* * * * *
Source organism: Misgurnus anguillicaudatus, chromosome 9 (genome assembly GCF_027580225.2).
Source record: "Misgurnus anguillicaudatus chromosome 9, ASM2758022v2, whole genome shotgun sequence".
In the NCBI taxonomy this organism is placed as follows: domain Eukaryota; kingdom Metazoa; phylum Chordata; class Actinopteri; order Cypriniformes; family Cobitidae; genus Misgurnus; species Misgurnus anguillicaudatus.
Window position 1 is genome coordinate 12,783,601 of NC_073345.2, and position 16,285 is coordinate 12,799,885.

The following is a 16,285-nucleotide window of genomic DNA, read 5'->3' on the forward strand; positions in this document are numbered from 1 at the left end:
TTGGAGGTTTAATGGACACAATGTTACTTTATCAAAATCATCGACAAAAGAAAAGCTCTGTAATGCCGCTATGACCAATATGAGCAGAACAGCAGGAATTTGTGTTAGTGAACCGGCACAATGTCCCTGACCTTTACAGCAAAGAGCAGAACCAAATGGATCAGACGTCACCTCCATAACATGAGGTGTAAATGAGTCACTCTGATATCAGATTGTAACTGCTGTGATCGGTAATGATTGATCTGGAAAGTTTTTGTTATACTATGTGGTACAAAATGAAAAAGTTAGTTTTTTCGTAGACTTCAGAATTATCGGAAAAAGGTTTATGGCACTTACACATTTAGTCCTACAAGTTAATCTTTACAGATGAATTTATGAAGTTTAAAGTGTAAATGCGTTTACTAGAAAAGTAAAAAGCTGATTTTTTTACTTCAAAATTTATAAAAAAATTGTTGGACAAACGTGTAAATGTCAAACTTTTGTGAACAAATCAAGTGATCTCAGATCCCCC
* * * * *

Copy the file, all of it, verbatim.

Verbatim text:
Source organism: Misgurnus anguillicaudatus, chromosome 9 (genome assembly GCF_027580225.2).
Source record: "Misgurnus anguillicaudatus chromosome 9, ASM2758022v2, whole genome shotgun sequence".
In the NCBI taxonomy this organism is placed as follows: domain Eukaryota; kingdom Metazoa; phylum Chordata; class Actinopteri; order Cypriniformes; family Cobitidae; genus Misgurnus; species Misgurnus anguillicaudatus.
Window position 1 is genome coordinate 12,783,601 of NC_073345.2, and position 16,285 is coordinate 12,799,885.

The following is a 16,285-nucleotide window of genomic DNA, read 5'->3' on the forward strand; positions in this document are numbered from 1 at the left end:
TTGGAGGTTTAATGGACACAATGTTACTTTATCAAAATCATCGACAAAAGAAAAGCTCTGTAATGCCGCTATGACCAATATGAGCAGAACAGCAGGAATTTGTGTTAGTGAACCGGCACAATGTCCCTGACCTTTACAGCAAAGAGCAGAACCAAATGGATCAGACGTCACCTCCATAACATGAGGTGTAAATGAGTCACTCTGATATCAGATTGTAACTGCTGTGATCGGTAATGATTGATCTGGAAAGTTTTTGTTATACTATGTGGTACAAAATGAAAAAGTTAGTTTTTTCGTAGACTTCAGAATTATCGGAAAAAGGTTTATGGCACTTACACATTTAGTCCTACAAGTTAATCTTTACAGATGAATTTATGAAGTTTAAAGTGTAAATGCGTTTACTAGAAAAGTAAAAAGCTGATTTTTTTACTTCAAAATTTATAAAAAAATTGTTGGACAAACGTGTAAATGTCAAACTTTTGTGAACAAATCAAGTGATCTCAGATCCCCC